Historic Detroit

Every building in Detroit has a story — we're here to share it

Fort Street Presbyterian Church

Fort Street Presbyterian Church was first organized in 1849 as the Second Presbyterian church. The congregation met in the old state Capitol on Capitol Park in Detroit until they could build their church on the corner of Lafayette and Wayne (now Washington Boulevard) in 1850.

The present structure was completed in 1855 and the name was changed to Fort Street Presbyterian Church. It is one of America's finest examples of the Gothic Revival architecture of that period. It was constructed of limestone from the quarries at Malden, Ontario. The building is on the state and national historic registers.

At the time of its construction, Lafayette and Fort Street was a fashionable part of the city, and it was surrounded by the stately homes of early Fort Street Presbyterian members such as Russell A. Alger, James, F. Joy, Theodore S. Buhl, Henry D. Shelden, and Zachariah Chandler.

The architect selected was Mr. Albert H. Jordan, originally from Connecticut. His firm was the leader in the church building boom of the 1850s. His young draftsman, James Anderson was responsible for a large portion of our building. Anderson went on to design Detroit's Old City Hall.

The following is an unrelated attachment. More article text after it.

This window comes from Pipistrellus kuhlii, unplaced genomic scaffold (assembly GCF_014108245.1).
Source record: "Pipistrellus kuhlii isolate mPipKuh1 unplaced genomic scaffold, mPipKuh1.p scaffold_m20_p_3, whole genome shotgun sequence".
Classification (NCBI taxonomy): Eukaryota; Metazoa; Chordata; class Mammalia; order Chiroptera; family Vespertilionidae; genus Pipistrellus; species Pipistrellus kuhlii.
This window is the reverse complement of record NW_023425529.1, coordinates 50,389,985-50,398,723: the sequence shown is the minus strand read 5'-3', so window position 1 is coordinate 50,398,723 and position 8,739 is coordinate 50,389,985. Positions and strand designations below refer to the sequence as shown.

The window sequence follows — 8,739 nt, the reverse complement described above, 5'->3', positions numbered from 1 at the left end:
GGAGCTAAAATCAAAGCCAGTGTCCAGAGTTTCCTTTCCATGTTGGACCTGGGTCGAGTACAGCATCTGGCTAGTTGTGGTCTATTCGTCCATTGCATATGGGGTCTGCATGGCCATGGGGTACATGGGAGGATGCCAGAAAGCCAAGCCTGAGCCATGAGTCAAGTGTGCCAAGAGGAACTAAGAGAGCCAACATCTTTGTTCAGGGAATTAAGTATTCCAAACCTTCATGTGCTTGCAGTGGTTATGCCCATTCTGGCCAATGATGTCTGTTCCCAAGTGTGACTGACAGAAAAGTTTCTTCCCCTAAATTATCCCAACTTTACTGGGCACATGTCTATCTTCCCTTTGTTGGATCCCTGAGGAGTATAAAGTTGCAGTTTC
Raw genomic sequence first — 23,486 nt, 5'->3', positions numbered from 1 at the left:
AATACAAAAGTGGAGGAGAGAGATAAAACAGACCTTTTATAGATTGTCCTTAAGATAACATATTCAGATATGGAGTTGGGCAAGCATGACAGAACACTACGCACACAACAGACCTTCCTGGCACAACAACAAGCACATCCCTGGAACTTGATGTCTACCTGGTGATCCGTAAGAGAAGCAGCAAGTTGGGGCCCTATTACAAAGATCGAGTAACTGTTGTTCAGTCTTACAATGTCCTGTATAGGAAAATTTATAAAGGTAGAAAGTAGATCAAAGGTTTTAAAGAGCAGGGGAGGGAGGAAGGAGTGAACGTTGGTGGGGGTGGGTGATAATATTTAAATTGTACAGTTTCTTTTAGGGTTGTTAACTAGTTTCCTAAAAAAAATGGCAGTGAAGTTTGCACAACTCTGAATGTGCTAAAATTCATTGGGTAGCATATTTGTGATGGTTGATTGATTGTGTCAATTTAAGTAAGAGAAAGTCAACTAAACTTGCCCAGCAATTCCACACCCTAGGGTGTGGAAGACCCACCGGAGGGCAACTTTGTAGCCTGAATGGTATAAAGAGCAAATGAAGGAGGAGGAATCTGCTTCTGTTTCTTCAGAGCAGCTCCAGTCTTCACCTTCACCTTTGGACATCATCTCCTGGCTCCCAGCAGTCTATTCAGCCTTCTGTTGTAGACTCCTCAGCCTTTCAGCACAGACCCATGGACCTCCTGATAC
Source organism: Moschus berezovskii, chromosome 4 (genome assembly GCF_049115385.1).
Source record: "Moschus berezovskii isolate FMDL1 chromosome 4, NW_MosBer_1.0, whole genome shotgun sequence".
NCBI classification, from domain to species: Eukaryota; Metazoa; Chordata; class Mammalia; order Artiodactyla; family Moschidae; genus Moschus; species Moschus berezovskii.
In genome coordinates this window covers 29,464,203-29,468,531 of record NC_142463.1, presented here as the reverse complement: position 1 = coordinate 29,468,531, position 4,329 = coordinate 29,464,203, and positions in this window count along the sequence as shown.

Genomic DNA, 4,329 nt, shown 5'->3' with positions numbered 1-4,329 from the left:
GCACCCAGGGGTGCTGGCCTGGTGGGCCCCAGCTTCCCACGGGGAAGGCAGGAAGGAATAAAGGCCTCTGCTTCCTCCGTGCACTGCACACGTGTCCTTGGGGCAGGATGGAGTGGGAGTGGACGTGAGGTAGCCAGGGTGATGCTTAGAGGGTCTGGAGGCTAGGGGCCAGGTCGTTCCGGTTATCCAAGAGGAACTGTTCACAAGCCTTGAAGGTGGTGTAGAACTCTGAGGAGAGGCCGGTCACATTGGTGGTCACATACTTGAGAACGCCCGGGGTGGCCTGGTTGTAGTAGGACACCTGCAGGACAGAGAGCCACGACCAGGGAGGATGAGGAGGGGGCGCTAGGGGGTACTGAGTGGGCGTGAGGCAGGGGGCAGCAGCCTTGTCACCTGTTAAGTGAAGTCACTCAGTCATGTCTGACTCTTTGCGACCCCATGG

The membership at this time was only 167, and the total cost of building and site about $70,000 (about$ 1.7 million, when adjusted for inflation). Insufficient funds made it necessary to only partially complete the interior furnishings. In March 1870, a reconditioning program was instituted to complete the original design that included the installation of the crescent gallery and black walnut pews.

On March 25, 1876, the church was destroyed by fire. Nothing remained of "one of the finest church edificies in the city" but the "cold gray walls," the Detroit Free Press reported the following morning.

"No ancient and time-dried wooden building could have been more swiftly swept out of existence than was everything within reach of those fierce flames except the stone walls," the Free Press continued. "The fire department responded with great promptness, but when the firemen reached the scene, the fire had burst forth from every window and aperture in the edifice. It needed no experienced eye to discover the utter impossibility of subduing the flames."

The loss was estimated at more than $100,000.

The parish rebuilt to the original design, only to see it damaged by fire again, in 1914. Again, it was rebuilt.

The church's slate roof was replaced in August and September 2013.